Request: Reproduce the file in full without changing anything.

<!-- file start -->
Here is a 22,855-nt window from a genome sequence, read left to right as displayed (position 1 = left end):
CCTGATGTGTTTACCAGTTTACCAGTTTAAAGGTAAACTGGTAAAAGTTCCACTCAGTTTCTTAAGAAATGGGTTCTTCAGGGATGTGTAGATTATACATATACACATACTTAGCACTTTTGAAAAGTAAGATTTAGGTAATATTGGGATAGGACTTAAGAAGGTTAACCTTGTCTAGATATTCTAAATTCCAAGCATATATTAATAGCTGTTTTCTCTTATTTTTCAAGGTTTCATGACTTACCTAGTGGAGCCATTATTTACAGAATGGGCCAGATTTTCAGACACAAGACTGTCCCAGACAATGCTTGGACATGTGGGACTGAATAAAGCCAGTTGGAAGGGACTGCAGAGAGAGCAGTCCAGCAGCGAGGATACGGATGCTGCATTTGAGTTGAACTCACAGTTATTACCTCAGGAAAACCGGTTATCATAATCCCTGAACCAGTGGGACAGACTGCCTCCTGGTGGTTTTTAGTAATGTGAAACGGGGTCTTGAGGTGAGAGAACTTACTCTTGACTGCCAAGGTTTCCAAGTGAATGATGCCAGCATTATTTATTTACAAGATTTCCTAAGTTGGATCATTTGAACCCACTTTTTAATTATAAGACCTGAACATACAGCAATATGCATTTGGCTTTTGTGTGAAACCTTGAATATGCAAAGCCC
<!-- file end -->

Here is a 22,855-nt window from a genome sequence, read left to right as displayed (position 1 = left end):
CCTGATGTGTTTACCAGTTTACCAGTTTAAAGGTAAACTGGTAAAAGTTCCACTCAGTTTCTTAAGAAATGGGTTCTTCAGGGATGTGTAGATTATACATATACACATACTTAGCACTTTTGAAAAGTAAGATTTAGGTAATATTGGGATAGGACTTAAGAAGGTTAACCTTGTCTAGATATTCTAAATTCCAAGCATATATTAATAGCTGTTTTCTCTTATTTTTCAAGGTTTCATGACTTACCTAGTGGAGCCATTATTTACAGAATGGGCCAGATTTTCAGACACAAGACTGTCCCAGACAATGCTTGGACATGTGGGACTGAATAAAGCCAGTTGGAAGGGACTGCAGAGAGAGCAGTCCAGCAGCGAGGATACGGATGCTGCATTTGAGTTGAACTCACAGTTATTACCTCAGGAAAACCGGTTATCATAATCCCTGAACCAGTGGGACAGACTGCCTCCTGGTGGTTTTTAGTAATGTGAAACGGGGTCTTGAGGTGAGAGAACTTACTCTTGACTGCCAAGGTTTCCAAGTGAATGATGCCAGCATTATTTATTTACAAGATTTCCTAAGTTGGATCATTTGAACCCACTTTTTAATTATAAGACCTGAACATACAGCAATATGCATTTGGCTTTTGTGTGAAACCTTGAATATGCAAAGCCC